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Drinks Health News Products Sweets

U.S.’s First Sugar Tax Is Making Communities Healthier Without Losing Money

In 2014, Berkeley, California voted in Measure D, a 1-cent-per-ounce tax on the distribution of sugary beverages that was aimed at cutting soda and sweetened drinks’ sales down drastically. The aim was that it would improve health and nutrition in the area.

In a pleasant surprise, the sugar tax did way more than just that, according to a new study published in PLOS Medicine. Researchers analyzed over fifteen million checkout transactions across grocery stores in Berkeley and the surrounding areas to find that not only did sugary drink consumption fall by nearly 10%, but the sales of healthier beverages, like milk and tea, have increased in response. Bottled water sales shot up an impressive 15% in that time span.

The tax also raised over $1.4 million for local child nutrition and community health programs and decreased the demand for diet and energy drinks by 9%, meaning consumers in the city have become a lot more health conscious as a result of the sugar tax. Meanwhile, small business owners were not affected by the tax, as no measurable decrease in sales was detected.

The one downside to the tax is that sweetened soft drink sales in the surrounding sales did increase by seven percent, implying that some Berkeley residents who did want their Coke and Pepsi traveled outside of the city to avoid the tax.

Still, overall, the Berkeley tax has been extremely beneficial to the city. It’s made the city more health-conscious while keeping small businesses thriving and putting more money into city health and nutrition programs.

Sugar taxes have begun to pop up in several other cities too, and while not all of the effects in those areas have been measured, there’s clear evidence to show what works and what doesn’t. In Philadelphia, for example, sugar taxes of 1.5 cents per ounce have led to the loss of over 300 jobs after retailers reported a whopping 50 percent loss in soft beverage sales with nowhere near enough recovery in other areas to maintain jobs.

To detail, it could be that 1.5 cents per ounce is too high of a tax for a community to function. Many other Bay Area cities, including San Francisco and Albany, along with Cook County in Illinois have passed 1-cent-per-ounce taxes in recent months similar to those of Berkeley and haven’t reported any negative repercussions as of now.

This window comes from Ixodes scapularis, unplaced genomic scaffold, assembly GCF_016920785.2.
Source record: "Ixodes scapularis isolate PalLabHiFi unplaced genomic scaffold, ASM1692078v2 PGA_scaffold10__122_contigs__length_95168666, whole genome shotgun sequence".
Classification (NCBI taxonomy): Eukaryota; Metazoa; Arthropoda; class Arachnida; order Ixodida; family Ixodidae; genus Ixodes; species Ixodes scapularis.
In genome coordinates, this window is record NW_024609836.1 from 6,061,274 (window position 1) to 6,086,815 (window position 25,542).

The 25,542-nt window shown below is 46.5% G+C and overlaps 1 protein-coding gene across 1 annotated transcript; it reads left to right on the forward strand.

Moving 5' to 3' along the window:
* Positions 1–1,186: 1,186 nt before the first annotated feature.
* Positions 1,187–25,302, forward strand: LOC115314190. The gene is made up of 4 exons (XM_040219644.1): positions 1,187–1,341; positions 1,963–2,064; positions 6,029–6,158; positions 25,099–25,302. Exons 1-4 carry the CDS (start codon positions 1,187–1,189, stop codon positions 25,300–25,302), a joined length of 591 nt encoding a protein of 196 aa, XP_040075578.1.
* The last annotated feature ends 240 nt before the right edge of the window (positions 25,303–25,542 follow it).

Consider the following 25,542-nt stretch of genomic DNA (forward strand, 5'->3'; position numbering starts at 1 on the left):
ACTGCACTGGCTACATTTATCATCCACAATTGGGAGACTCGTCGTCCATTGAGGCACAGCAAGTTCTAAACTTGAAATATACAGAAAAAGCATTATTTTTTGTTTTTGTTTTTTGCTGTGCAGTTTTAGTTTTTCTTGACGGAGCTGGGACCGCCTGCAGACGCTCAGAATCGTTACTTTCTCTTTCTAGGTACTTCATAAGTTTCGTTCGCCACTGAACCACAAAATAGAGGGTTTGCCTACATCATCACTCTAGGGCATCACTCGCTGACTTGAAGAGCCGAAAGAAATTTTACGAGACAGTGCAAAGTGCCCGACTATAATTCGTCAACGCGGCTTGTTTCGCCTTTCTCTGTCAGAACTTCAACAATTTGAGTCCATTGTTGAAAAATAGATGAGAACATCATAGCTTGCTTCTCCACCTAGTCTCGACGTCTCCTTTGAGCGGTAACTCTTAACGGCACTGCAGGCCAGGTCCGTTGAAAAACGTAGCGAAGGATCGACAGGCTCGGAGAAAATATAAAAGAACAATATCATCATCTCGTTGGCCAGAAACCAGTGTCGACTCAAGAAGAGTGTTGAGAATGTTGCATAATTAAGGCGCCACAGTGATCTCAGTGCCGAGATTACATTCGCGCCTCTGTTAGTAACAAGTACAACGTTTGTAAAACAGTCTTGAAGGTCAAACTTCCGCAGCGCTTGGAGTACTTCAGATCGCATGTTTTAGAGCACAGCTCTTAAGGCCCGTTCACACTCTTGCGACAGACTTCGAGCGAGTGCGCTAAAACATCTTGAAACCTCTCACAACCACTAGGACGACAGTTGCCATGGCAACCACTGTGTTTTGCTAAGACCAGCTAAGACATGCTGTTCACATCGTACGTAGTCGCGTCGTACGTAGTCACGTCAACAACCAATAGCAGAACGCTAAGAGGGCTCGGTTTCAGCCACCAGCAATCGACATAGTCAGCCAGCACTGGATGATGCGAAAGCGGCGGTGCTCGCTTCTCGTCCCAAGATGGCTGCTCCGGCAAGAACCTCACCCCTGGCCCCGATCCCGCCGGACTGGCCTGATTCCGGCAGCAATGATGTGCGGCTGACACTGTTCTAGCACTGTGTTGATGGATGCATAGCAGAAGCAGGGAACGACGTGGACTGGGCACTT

Boulder, Colorado passed a much higher tax at 2 cents per ounce, but it’s still unclear as to whether that tax will be successful. Based on what happened in Philly and Berkeley, however, Boulder’s tax may be more harmful than helpful to the local community, while the other U.S. cities that followed Berkeley’s model are likely to have more success.

Based on the findings of the study, Berkeley’s sugar tax could be the blueprint model the rest of the nation follows when it comes to taxing sugar and cutting sweetened soft beverage sales since they’ve been able to do so without small businesses or the local community losing money. Considering sugar has been shown to be a leading cause factor of obesity (no matter what Coca-Cola says), that’s critical for a nation fighting a massive obesity crisis.

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Products

Jones Soda Somehow Made A ‘Birthday Cake’ Flavored Soda

Jones-Birthday-Cake-Soda

This year, Jones Soda is turning 20. In celebration of this, Brand Eating reports the popular soda brand is releasing a limited edition Birthday Cake-flavored soda for the momentous occasion.

Wonder if they’ll be a noticeable birthday cake flavor or if we’ll just taste sugar? Either way, cool.

Thanks for a healthier approach, this new beverage will feature 5 percent less sugar than the original recipe. This goes for pretty much all the staple Jones Can Sugar Soda.

Patrons can get their hands on the birthday cake soda starting in February. They’ll be available in select locations. You can also purchase the beverage online. A pack of 12 bottles goes for $26 before tax.

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Hit-Or-Miss

The Surprising Origin Story Of The Iconic Coca-Cola Bottle

Coke-First-Bottle

More than 100 years ago, the first bottle of Coca-Cola was created. At the time, soda companies all had similar bottle designs and the beverage company wanted to find a way to stand out from its competitors. Coke announced that they would be holding a competition for anyone who could create a distinct bottle that would be recognized by all, Quartz reports.

Original-Coke-Bottle-Patent

The winning design came from a team from the Root Glass Company, based in Indiana. Quartz spoke to Coca-Cola’s director of heritage communications who says that the group drew inspiration from a cocoa pod with “an elongated shape and distinct ribs.”

Legend has it, they went to the library trying to learn more about the word coca. Instead, they found cocoa and decided to just have fun with the concept. While the designers knew they beverage had nothing to do with cocoa, they thought the cocoa pod was interesting enough to base their designs of the, now iconic, contour bottle off of.

The bottle won the team $500 ($11,700 after adjusted for inflation). The rest is history.

Photo: Facebook + The National Archives

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Hit-Or-Miss